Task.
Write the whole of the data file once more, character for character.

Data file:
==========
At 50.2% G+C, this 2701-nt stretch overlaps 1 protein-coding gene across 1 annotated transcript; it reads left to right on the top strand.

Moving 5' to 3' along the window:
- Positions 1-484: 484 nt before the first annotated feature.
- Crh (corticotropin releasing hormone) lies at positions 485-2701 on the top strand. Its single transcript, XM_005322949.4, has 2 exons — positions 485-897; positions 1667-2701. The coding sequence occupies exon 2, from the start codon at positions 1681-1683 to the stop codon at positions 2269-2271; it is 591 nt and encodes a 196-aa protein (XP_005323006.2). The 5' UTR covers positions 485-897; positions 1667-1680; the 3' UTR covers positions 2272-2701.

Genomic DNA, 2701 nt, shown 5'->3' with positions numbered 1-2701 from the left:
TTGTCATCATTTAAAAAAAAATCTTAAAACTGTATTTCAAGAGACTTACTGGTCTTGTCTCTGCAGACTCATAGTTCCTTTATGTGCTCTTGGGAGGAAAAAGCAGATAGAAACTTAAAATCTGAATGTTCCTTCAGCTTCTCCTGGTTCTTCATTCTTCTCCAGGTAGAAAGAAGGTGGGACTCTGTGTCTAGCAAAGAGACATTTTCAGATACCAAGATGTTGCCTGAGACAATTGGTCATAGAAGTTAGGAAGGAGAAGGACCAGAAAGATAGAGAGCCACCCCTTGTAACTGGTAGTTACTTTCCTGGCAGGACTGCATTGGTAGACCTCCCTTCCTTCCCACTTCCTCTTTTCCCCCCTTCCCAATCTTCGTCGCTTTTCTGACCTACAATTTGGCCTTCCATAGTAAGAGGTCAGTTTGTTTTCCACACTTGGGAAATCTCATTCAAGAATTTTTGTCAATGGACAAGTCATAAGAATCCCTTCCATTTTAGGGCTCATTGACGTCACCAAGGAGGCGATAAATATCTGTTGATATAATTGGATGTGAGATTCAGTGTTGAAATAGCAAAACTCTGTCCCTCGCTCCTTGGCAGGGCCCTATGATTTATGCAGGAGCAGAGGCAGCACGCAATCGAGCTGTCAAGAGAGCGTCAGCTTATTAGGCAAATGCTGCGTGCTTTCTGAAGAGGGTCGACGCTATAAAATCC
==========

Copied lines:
At 50.2% G+C, this 2701-nt stretch overlaps 1 protein-coding gene across 1 annotated transcript; it reads left to right on the top strand.

Moving 5' to 3' along the window:
- Positions 1-484: 484 nt before the first annotated feature.
- Crh (corticotropin releasing hormone) lies at positions 485-2701 on the top strand. Its single transcript, XM_005322949.4, has 2 exons — positions 485-897; positions 1667-2701. The coding sequence occupies exon 2, from the start codon at positions 1681-1683 to the stop codon at positions 2269-2271; it is 591 nt and encodes a 196-aa protein (XP_005323006.2). The 5' UTR covers positions 485-897; positions 1667-1680; the 3' UTR covers positions 2272-2701.

Genomic DNA, 2701 nt, shown 5'->3' with positions numbered 1-2701 from the left:
TTGTCATCATTTAAAAAAAAATCTTAAAACTGTATTTCAAGAGACTTACTGGTCTTGTCTCTGCAGACTCATAGTTCCTTTATGTGCTCTTGGGAGGAAAAAGCAGATAGAAACTTAAAATCTGAATGTTCCTTCAGCTTCTCCTGGTTCTTCATTCTTCTCCAGGTAGAAAGAAGGTGGGACTCTGTGTCTAGCAAAGAGACATTTTCAGATACCAAGATGTTGCCTGAGACAATTGGTCATAGAAGTTAGGAAGGAGAAGGACCAGAAAGATAGAGAGCCACCCCTTGTAACTGGTAGTTACTTTCCTGGCAGGACTGCATTGGTAGACCTCCCTTCCTTCCCACTTCCTCTTTTCCCCCCTTCCCAATCTTCGTCGCTTTTCTGACCTACAATTTGGCCTTCCATAGTAAGAGGTCAGTTTGTTTTCCACACTTGGGAAATCTCATTCAAGAATTTTTGTCAATGGACAAGTCATAAGAATCCCTTCCATTTTAGGGCTCATTGACGTCACCAAGGAGGCGATAAATATCTGTTGATATAATTGGATGTGAGATTCAGTGTTGAAATAGCAAAACTCTGTCCCTCGCTCCTTGGCAGGGCCCTATGATTTATGCAGGAGCAGAGGCAGCACGCAATCGAGCTGTCAAGAGAGCGTCAGCTTATTAGGCAAATGCTGCGTGCTTTCTGAAGAGGGTCGACGCTATAAAATCC